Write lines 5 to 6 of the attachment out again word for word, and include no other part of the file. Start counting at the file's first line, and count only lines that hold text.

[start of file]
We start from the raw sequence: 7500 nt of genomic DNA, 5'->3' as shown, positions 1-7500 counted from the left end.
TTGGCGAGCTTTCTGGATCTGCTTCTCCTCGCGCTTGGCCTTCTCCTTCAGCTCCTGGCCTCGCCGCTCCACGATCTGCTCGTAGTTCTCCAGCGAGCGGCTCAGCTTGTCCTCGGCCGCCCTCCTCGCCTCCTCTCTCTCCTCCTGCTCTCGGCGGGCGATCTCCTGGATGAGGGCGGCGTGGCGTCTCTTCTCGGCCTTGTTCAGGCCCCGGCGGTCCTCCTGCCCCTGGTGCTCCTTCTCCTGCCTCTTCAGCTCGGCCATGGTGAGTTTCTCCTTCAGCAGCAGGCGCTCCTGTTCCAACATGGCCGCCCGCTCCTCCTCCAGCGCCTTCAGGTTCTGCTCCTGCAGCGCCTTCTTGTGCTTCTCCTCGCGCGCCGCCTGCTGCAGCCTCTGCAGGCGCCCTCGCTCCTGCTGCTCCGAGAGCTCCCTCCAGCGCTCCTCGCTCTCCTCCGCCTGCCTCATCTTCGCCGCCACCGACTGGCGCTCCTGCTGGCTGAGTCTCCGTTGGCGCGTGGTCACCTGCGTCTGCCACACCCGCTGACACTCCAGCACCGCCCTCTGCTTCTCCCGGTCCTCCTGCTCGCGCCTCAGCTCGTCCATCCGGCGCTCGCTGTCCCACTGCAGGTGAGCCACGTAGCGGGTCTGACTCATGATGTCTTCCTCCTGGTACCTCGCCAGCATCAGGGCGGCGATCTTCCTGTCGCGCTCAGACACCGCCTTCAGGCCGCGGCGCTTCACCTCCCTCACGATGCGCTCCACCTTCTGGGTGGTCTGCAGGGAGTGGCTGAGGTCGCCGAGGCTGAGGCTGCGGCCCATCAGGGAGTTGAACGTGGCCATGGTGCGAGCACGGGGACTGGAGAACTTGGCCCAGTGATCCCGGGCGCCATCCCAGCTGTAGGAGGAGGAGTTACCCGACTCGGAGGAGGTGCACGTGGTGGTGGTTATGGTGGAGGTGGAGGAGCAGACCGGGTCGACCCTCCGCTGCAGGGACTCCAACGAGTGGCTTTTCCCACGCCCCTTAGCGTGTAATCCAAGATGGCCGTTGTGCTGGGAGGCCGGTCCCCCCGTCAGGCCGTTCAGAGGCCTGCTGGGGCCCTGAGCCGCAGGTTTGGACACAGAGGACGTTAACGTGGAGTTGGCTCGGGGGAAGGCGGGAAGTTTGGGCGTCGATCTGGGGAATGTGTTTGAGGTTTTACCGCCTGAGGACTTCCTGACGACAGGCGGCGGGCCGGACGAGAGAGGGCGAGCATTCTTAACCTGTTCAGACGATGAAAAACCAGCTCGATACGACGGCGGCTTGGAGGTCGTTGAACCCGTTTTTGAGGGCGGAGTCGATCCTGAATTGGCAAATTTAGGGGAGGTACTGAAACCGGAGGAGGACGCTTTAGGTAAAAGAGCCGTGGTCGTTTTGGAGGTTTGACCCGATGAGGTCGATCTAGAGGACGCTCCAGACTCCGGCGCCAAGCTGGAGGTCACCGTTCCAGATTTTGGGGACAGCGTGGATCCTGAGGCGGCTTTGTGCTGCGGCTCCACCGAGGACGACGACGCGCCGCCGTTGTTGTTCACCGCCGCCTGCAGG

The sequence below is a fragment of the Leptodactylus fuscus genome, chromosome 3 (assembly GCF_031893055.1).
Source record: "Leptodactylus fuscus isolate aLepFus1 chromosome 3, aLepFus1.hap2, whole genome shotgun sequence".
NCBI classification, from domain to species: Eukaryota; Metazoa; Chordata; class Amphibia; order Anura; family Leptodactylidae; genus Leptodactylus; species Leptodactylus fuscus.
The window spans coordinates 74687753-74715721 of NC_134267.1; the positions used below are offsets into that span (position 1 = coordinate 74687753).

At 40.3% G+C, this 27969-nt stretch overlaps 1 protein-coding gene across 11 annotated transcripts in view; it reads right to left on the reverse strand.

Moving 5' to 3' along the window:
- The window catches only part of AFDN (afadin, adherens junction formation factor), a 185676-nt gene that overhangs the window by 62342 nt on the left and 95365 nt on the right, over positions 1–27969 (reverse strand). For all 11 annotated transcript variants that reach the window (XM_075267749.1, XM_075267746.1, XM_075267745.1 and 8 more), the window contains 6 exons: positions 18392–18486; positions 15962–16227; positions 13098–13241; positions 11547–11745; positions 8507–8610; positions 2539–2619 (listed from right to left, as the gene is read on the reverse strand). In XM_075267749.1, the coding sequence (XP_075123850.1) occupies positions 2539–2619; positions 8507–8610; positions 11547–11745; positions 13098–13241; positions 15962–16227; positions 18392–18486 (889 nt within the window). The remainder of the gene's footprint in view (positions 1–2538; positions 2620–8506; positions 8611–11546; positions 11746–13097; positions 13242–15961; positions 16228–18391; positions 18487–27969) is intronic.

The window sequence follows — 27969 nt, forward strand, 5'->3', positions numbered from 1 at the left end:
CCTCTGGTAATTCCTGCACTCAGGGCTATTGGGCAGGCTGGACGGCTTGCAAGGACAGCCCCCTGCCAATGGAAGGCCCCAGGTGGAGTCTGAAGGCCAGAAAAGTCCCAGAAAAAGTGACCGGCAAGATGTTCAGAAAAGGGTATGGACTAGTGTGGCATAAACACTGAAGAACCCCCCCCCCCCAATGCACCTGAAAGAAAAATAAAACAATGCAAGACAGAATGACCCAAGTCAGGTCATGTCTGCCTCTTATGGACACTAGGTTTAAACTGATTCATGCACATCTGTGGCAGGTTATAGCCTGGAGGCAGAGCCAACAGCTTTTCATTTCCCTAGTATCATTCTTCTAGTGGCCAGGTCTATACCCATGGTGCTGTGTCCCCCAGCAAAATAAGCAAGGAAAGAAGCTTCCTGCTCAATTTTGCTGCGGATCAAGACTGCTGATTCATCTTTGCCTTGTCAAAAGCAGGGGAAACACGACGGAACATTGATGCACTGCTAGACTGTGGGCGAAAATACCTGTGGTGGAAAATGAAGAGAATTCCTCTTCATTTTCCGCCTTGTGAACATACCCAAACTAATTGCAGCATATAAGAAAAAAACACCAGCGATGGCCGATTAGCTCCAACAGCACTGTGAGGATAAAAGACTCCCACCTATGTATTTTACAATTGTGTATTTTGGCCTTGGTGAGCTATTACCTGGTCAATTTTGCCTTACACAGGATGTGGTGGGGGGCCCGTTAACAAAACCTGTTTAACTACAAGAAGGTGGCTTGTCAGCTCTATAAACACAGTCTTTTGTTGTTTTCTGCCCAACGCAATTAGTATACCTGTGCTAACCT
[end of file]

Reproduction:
NCBI classification, from domain to species: Eukaryota; Metazoa; Chordata; class Amphibia; order Anura; family Leptodactylidae; genus Leptodactylus; species Leptodactylus fuscus.
The window spans coordinates 74687753-74715721 of NC_134267.1; the positions used below are offsets into that span (position 1 = coordinate 74687753).